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  1. Context. Rubidium is one of the few elements produced by the neutron capture s - and r -processes in almost equal proportions. Recently, a Rb deficiency ([Rb/Fe] < 0.0), amounting to a factor of about two with respect to the Sun, has been found in M dwarfs of near-solar metallicity. This stands in contrast to the close-to-solar [Sr, Zr/Fe] ratios derived in the same stars. This deficiency is difficult to understand from the point of view of observations and of nucleosynthesis. Aims. To test the reliability of this Rb deficiency, we study the Rb and Zr abundances in a sample of KM-type giant stars across a similar metallicity range, extracted from the AMBRE Project. Methods. We used high-resolution and high signal-to-noise spectra to derive Rb and Zr abundances in a sample of 54 bright giant stars with metallicities in the range of −0.6 ≲ [Fe/H] ≲ +0.4 dex, via spectral synthesis in both local and non-local thermodynamic equilibrium (LTE and NLTE, respectively). We also studied the impact of the Zeeman broadening in the profile of the Rb  I at λ 7800 Å line. Results. The LTE analysis also results in a Rb deficiency in giant stars, however, it is considerablymore »lower than that obtained in M dwarfs. However, once NLTE corrections are performed, the [Rb/Fe] ratios are very close to solar (average −0.01 ± 0.09 dex) in the full metallicity range studied here. This stands in contrast to the value found for M dwarfs. The [Zr/Fe] ratios derived are in excellent agreement with those obtained in previous studies in FGK dwarf stars with a similar metallicity. We investigate the effect of gravitational settling and magnetic activity as possible causes of the Rb deficiency found in M dwarfs. Although the former phenomenon has a negligible impact on the surface Rb abundance, the presence of an average magnetic field with an intensity that is typical of that observed in M dwarfs may result in systematic Rb abundance underestimations if the Zeeman broadening is not considered in the spectral synthesis. This may explain the Rb deficiency in M dwarfs, but not fully. On the other hand, the new [Rb/Fe] and [Rb/Zr] versus [Fe/H] relationships can be explained when the Rb production by rotating massive stars and low-to-intermediate mass stars (these latter also producing Zr) are considered, without the need to deviate from the standard s -process nucleosynthesis in asymptotic giant branch stars, as suggested previously.« less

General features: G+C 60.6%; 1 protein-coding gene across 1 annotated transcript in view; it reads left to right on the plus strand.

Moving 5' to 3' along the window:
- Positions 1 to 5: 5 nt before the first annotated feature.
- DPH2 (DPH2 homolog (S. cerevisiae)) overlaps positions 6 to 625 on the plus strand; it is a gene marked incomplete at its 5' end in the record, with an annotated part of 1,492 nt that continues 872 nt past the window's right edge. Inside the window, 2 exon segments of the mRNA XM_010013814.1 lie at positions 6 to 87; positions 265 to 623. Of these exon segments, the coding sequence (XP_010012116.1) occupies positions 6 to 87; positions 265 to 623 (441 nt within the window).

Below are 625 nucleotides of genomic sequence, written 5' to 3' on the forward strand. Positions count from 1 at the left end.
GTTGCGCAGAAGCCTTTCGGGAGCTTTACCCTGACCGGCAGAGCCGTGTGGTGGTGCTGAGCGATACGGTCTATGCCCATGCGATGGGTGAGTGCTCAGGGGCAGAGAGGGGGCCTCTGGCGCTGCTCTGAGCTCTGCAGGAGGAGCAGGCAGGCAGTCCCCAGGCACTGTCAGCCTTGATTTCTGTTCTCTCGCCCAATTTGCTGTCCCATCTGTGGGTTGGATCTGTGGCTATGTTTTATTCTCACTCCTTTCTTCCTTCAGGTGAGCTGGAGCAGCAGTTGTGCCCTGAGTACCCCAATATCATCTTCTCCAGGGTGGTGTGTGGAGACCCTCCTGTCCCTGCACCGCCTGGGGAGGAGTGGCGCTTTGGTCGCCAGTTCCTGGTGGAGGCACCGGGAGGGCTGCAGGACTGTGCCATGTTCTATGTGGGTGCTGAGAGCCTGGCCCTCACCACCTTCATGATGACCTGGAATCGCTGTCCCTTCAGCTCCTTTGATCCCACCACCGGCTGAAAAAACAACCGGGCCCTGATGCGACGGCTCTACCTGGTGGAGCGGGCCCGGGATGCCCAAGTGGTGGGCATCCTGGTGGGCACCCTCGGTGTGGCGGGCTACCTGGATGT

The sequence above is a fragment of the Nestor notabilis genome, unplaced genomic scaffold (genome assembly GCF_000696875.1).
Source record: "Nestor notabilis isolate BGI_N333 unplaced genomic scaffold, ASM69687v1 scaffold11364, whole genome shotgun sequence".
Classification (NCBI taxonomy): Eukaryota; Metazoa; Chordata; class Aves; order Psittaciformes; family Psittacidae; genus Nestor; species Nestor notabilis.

2. Abstract The decomposition of the Solar system abundances of heavy isotopes into their s- and r- components plays a key role in our understanding of the corresponding nuclear processes and the physics and evolution of their astrophysical sites. We present a new method for determining the s- and r- components of the Solar system abundances, fully consistent with our current understanding of stellar nucleosynthesis and galactic chemical evolution. The method is based on a study of the evolution of the solar neighborhood with a state-of-the-art 1-zone model, using recent yields of low and intermediate mass stars as well as of massive rotating stars. We compare our results with previous studies and we provide tables with the isotopic and elemental contributions of the s- and r-processes to the Solar system composition.
  3. Abstract The cosmic evolution of the chemical elements from the Big Bang to the present time is driven by nuclear fusion reactions inside stars and stellar explosions. A cycle of matter recurrently re-processes metal-enriched stellar ejecta into the next generation of stars. The study of cosmic nucleosynthesis and this matter cycle requires the understanding of the physics of nuclear reactions, of the conditions at which the nuclear reactions are activated inside the stars and stellar explosions, of the stellar ejection mechanisms through winds and explosions, and of the transport of the ejecta towards the next cycle, from hot plasma to cold, star-forming gas. Due to the long timescales of stellar evolution, and because of the infrequent occurrence of stellar explosions, observational studies are challenging, as they have biases in time and space as well as different sensitivities related to the various astronomical methods. Here, we describe in detail the astrophysical and nuclear-physical processes involved in creating two radioactive isotopes useful in such studies, $^{26}\mathrm{Al}$ and $^{60}\mathrm{Fe}$ . Due to their radioactive lifetime of the order of a million years, these isotopes are suitable to characterise simultaneously the processes of nuclear fusion reactions and of interstellar transport. We describe and discussmore »the nuclear reactions involved in the production and destruction of $^{26}\mathrm{Al}$ and $^{60}\mathrm{Fe}$ , the key characteristics of the stellar sites of their nucleosynthesis and their interstellar journey after ejection from the nucleosynthesis sites. This allows us to connect the theoretical astrophysical aspects to the variety of astronomical messengers presented here, from stardust and cosmic-ray composition measurements, through observation of $\gamma$ rays produced by radioactivity, to material deposited in deep-sea ocean crusts and to the inferred composition of the first solids that have formed in the Solar System. We show that considering measurements of the isotopic ratio of $^{26}\mathrm{Al}$ to $^{60}\mathrm{Fe}$ eliminate some of the unknowns when interpreting astronomical results, and discuss the lessons learned from these two isotopes on cosmic chemical evolution. This review paper has emerged from an ISSI-BJ Team project in 2017–2019, bringing together nuclear physicists, astronomers, and astrophysicists in this inter-disciplinary discussion.« less